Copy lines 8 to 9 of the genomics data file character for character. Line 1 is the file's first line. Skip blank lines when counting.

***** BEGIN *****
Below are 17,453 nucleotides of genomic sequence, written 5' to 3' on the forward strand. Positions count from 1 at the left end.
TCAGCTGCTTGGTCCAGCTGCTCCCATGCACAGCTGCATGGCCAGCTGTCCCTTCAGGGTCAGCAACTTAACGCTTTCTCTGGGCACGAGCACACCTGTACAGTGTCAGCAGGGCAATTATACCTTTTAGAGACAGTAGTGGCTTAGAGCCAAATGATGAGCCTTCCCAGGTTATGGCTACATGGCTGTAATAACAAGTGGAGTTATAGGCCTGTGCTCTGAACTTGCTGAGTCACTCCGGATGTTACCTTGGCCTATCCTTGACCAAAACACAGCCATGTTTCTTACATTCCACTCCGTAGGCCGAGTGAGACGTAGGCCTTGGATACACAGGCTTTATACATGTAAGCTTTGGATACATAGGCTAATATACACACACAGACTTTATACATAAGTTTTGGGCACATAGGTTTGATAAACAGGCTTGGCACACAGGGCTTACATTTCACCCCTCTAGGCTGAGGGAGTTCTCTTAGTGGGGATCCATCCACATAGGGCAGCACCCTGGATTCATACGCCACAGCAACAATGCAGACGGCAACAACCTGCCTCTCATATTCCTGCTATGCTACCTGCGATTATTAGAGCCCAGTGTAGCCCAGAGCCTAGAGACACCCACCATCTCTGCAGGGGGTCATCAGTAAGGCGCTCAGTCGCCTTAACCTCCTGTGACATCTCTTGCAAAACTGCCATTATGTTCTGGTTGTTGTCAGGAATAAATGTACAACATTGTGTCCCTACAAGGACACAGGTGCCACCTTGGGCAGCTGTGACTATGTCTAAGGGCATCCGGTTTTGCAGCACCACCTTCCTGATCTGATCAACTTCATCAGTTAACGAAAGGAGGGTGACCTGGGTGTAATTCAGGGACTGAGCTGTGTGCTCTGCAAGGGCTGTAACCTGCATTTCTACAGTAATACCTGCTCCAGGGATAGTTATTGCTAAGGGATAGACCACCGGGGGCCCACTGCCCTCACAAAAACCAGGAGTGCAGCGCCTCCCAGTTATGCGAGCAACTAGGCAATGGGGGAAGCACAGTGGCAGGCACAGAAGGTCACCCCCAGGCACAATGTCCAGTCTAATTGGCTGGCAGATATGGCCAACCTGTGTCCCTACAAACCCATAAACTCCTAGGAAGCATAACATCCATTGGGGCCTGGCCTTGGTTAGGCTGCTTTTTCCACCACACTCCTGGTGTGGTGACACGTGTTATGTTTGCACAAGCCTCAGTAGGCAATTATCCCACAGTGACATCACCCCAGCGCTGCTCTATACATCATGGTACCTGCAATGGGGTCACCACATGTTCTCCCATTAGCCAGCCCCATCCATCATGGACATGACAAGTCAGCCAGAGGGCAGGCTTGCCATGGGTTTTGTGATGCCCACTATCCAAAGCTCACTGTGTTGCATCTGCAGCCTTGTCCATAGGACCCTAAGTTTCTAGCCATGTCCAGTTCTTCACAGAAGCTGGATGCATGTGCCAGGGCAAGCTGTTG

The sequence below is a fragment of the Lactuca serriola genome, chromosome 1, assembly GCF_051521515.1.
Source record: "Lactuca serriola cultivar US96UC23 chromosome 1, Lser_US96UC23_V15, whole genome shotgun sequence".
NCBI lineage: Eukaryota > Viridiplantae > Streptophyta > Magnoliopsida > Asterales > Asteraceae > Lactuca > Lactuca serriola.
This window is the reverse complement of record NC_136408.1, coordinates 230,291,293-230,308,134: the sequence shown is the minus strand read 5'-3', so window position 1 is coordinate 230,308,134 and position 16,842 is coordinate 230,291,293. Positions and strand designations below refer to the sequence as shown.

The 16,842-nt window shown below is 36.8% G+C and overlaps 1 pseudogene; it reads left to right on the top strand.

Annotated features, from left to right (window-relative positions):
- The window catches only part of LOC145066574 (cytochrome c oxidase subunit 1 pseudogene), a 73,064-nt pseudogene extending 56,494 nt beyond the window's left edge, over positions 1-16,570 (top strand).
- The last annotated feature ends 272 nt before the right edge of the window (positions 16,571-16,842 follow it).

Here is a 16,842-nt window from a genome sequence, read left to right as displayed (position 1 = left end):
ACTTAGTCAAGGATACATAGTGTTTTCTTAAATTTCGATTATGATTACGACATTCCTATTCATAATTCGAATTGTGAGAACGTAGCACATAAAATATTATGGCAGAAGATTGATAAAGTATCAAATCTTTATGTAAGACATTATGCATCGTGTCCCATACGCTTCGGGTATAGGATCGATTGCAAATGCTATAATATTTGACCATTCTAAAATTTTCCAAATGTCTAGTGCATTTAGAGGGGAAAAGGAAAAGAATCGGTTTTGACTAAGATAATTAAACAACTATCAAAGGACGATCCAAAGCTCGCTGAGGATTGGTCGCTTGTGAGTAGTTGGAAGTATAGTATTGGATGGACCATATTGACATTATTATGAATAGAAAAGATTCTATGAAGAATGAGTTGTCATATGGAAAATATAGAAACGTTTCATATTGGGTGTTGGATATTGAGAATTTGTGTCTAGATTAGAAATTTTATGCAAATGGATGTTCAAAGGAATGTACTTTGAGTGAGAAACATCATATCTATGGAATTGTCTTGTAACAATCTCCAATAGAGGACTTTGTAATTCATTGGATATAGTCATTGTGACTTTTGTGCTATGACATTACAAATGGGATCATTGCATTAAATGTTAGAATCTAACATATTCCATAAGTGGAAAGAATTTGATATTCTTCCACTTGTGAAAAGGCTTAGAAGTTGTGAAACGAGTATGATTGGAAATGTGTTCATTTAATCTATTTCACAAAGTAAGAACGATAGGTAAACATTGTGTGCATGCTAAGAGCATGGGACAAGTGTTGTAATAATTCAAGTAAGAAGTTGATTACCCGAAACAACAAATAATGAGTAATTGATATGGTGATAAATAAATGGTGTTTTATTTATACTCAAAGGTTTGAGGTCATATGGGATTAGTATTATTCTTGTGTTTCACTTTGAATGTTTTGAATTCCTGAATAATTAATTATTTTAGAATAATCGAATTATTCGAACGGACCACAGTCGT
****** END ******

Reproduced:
Annotated features, from left to right (window-relative positions):
- The window catches only part of LOC145066574 (cytochrome c oxidase subunit 1 pseudogene), a 73,064-nt pseudogene extending 56,494 nt beyond the window's left edge, over positions 1-16,570 (top strand).